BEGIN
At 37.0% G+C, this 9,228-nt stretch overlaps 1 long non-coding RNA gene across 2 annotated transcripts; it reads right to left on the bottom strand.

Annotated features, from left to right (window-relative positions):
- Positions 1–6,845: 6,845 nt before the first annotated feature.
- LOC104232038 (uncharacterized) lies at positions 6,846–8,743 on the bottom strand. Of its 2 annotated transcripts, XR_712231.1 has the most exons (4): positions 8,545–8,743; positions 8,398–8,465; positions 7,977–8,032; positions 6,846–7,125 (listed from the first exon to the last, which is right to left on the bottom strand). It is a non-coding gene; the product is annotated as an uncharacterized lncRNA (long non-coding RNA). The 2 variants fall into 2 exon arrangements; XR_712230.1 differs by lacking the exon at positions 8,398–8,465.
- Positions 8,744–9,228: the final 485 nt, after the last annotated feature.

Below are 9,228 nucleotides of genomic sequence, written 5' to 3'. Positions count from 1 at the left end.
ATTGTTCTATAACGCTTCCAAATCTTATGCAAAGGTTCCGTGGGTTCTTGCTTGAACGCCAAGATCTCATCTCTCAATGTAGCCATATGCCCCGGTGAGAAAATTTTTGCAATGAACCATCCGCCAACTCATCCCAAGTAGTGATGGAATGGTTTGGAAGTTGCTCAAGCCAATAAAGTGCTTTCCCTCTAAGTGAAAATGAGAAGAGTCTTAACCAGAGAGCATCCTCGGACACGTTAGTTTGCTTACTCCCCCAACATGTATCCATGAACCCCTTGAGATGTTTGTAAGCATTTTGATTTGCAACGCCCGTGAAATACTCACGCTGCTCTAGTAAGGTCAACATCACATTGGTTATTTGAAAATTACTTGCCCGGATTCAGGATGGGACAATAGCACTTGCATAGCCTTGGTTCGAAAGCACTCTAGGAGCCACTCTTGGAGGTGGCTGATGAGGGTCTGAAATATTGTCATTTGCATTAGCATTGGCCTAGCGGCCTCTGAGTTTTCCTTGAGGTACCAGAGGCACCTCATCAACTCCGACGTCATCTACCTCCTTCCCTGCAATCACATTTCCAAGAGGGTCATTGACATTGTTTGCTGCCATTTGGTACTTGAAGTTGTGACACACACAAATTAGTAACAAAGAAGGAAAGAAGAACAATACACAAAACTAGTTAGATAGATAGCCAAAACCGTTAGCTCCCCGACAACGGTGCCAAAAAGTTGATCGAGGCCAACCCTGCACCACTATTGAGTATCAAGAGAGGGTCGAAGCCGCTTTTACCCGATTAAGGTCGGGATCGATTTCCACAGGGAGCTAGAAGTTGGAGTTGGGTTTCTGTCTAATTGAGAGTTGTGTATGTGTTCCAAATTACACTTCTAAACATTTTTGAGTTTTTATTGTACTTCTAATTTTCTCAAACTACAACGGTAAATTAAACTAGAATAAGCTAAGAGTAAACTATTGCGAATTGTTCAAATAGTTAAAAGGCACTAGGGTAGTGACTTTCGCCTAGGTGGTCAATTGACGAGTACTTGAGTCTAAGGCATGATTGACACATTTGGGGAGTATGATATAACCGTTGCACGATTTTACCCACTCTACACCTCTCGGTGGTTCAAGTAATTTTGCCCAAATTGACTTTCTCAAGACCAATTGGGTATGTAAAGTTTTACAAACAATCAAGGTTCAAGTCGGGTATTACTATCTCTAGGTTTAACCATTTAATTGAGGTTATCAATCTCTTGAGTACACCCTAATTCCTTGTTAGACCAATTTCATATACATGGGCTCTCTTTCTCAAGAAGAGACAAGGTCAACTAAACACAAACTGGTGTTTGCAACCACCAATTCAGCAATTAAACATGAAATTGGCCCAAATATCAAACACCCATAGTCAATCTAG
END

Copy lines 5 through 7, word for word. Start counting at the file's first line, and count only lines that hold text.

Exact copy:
- Positions 8,744–9,228: the final 485 nt, after the last annotated feature.

Below are 9,228 nucleotides of genomic sequence, written 5' to 3'. Positions count from 1 at the left end.
ATTGTTCTATAACGCTTCCAAATCTTATGCAAAGGTTCCGTGGGTTCTTGCTTGAACGCCAAGATCTCATCTCTCAATGTAGCCATATGCCCCGGTGAGAAAATTTTTGCAATGAACCATCCGCCAACTCATCCCAAGTAGTGATGGAATGGTTTGGAAGTTGCTCAAGCCAATAAAGTGCTTTCCCTCTAAGTGAAAATGAGAAGAGTCTTAACCAGAGAGCATCCTCGGACACGTTAGTTTGCTTACTCCCCCAACATGTATCCATGAACCCCTTGAGATGTTTGTAAGCATTTTGATTTGCAACGCCCGTGAAATACTCACGCTGCTCTAGTAAGGTCAACATCACATTGGTTATTTGAAAATTACTTGCCCGGATTCAGGATGGGACAATAGCACTTGCATAGCCTTGGTTCGAAAGCACTCTAGGAGCCACTCTTGGAGGTGGCTGATGAGGGTCTGAAATATTGTCATTTGCATTAGCATTGGCCTAGCGGCCTCTGAGTTTTCCTTGAGGTACCAGAGGCACCTCATCAACTCCGACGTCATCTACCTCCTTCCCTGCAATCACATTTCCAAGAGGGTCATTGACATTGTTTGCTGCCATTTGGTACTTGAAGTTGTGACACACACAAATTAGTAACAAAGAAGGAAAGAAGAACAATACACAAAACTAGTTAGATAGATAGCCAAAACCGTTAGCTCCCCGACAACGGTGCCAAAAAGTTGATCGAGGCCAACCCTGCACCACTATTGAGTATCAAGAGAGGGTCGAAGCCGCTTTTACCCGATTAAGGTCGGGATCGATTTCCACAGGGAGCTAGAAGTTGGAGTTGGGTTTCTGTCTAATTGAGAGTTGTGTATGTGTTCCAAATTACACTTCTAAACATTTTTGAGTTTTTATTGTACTTCTAATTTTCTCAAACTACAACGGTAAATTAAACTAGAATAAGCTAAGAGTAAACTATTGCGAATTGTTCAAATAGTTAAAAGGCACTAGGGTAGTGACTTTCGCCTAGGTGGTCAATTGACGAGTACTTGAGTCTAAGGCATGATTGACACATTTGGGGAGTATGATATAACCGTTGCACGATTTTACCCACTCTACACCTCTCGGTGGTTCAAGTAATTTTGCCCAAATTGACTTTCTCAAGACCAATTGGGTATGTAAAGTTTTACAAACAATCAAGGTTCAAGTCGGGTATTACTATCTCTAGGTTTAACCATTTAATTGAGGTTATCAATCTCTTGAGTACACCCTAATTCCTTGTTAGACCAATTTCATATACATGGGCTCTCTTTCTCAAGAAGAGACAAGGTCAACTAAACACAAACTGGTGTTTGCAACCACCAATTCAGCAATTAAACATGAAATTGGCCCAAATATCAAACACCCATAGTCAATCTAG